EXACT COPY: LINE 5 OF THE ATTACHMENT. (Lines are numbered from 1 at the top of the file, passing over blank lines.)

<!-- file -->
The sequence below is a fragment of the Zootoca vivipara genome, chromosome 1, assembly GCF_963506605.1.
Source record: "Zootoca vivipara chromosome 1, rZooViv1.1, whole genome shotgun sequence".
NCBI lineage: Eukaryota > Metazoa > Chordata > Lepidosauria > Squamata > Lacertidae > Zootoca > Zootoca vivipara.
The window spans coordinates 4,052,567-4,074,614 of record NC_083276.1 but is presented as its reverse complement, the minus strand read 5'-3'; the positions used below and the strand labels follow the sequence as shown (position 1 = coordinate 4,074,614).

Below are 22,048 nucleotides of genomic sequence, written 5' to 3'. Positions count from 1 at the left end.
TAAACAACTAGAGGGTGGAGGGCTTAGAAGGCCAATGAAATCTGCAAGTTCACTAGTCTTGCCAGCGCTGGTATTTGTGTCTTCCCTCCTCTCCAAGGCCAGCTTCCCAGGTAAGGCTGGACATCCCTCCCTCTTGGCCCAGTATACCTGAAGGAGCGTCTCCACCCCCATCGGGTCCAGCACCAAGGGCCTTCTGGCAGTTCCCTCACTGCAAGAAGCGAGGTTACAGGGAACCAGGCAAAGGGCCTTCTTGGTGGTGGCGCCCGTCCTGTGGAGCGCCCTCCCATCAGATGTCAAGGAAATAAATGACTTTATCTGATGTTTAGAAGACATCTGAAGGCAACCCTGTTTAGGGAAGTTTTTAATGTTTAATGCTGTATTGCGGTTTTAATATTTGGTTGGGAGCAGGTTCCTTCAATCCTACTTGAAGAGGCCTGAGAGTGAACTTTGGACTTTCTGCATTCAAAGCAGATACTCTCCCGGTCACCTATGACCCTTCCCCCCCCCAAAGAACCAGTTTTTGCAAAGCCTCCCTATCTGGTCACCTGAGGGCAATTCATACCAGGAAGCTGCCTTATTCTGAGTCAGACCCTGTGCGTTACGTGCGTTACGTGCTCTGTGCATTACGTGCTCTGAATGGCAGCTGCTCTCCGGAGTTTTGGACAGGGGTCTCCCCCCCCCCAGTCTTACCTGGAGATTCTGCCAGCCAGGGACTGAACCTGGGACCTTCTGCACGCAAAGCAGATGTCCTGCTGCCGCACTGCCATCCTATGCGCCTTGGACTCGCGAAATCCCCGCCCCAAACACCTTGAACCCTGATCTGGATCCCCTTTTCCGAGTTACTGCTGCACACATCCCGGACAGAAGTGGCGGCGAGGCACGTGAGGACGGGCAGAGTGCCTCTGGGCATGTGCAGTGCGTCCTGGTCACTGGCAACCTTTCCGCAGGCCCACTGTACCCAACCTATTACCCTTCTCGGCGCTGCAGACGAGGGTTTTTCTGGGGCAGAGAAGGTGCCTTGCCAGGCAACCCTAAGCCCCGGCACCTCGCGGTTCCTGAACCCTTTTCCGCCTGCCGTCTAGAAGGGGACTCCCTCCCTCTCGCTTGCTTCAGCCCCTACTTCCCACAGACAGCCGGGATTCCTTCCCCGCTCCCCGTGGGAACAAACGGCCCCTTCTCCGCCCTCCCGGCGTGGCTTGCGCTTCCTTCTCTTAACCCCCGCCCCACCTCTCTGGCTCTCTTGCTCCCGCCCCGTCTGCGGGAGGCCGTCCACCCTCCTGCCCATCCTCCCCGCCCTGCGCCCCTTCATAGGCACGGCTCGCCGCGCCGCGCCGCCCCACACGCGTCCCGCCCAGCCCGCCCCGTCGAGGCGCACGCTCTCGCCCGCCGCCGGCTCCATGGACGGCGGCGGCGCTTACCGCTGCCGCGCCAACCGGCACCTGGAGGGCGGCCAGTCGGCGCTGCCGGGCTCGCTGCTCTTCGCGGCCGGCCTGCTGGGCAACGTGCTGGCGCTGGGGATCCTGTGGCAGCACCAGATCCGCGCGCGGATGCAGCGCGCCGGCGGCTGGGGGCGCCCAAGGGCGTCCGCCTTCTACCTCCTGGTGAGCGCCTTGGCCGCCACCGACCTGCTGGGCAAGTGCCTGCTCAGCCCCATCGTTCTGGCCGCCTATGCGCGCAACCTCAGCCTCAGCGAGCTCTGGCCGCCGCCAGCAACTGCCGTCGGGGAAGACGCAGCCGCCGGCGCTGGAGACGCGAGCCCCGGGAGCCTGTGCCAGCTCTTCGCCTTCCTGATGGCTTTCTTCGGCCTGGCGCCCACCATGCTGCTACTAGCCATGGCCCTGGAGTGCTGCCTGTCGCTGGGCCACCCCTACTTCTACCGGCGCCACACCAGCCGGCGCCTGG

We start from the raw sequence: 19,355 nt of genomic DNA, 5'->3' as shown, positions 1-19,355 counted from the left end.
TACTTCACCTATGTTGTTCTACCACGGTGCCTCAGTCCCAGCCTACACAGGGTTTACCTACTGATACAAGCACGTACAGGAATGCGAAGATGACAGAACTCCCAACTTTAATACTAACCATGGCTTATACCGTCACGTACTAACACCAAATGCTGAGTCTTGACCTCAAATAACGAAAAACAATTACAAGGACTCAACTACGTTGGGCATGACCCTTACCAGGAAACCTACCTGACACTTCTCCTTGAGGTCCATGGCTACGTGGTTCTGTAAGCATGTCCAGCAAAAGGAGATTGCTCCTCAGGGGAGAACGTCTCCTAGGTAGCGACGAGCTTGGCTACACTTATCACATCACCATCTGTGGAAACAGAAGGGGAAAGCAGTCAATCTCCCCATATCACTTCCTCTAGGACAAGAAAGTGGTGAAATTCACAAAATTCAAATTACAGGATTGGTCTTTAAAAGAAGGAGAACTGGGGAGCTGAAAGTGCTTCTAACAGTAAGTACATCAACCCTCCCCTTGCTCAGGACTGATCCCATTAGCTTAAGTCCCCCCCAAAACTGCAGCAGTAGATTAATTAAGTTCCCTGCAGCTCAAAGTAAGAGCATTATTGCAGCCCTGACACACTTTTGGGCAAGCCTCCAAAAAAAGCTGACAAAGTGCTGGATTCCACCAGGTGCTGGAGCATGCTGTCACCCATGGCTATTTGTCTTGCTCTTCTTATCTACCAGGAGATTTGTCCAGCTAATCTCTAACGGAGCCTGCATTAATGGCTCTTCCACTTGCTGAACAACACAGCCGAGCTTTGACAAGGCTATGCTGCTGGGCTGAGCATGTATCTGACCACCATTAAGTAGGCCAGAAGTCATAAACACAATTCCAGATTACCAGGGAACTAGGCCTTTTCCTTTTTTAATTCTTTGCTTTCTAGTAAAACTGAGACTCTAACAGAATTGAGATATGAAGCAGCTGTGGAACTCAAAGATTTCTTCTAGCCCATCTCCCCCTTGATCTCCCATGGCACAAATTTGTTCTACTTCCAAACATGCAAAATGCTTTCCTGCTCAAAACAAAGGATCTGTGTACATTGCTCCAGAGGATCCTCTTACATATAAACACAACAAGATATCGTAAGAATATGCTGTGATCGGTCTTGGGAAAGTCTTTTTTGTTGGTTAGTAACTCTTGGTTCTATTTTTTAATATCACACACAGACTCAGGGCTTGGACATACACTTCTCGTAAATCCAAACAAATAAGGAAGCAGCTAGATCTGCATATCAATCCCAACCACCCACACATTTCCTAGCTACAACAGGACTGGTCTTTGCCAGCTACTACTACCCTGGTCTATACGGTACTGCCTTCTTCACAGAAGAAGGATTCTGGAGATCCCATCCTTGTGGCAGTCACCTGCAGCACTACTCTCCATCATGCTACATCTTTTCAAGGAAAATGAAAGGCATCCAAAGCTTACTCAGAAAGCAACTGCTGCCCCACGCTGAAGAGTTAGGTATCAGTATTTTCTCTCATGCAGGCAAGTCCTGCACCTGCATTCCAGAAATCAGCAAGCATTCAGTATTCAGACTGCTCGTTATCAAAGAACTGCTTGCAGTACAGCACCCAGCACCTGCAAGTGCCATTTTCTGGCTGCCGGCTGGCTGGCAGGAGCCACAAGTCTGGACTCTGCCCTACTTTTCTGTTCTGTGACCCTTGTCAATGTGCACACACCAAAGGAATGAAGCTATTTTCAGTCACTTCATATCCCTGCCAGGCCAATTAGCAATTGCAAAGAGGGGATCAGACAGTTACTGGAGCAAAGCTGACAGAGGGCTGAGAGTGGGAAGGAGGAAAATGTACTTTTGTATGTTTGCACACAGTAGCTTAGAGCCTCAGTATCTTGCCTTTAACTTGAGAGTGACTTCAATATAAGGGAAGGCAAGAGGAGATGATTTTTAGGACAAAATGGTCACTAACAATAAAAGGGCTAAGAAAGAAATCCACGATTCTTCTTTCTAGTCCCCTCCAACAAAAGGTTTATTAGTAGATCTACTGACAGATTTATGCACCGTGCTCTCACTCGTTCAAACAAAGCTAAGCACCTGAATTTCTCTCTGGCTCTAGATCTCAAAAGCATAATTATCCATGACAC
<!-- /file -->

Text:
Below are 22,048 nucleotides of genomic sequence, written 5' to 3'. Positions count from 1 at the left end.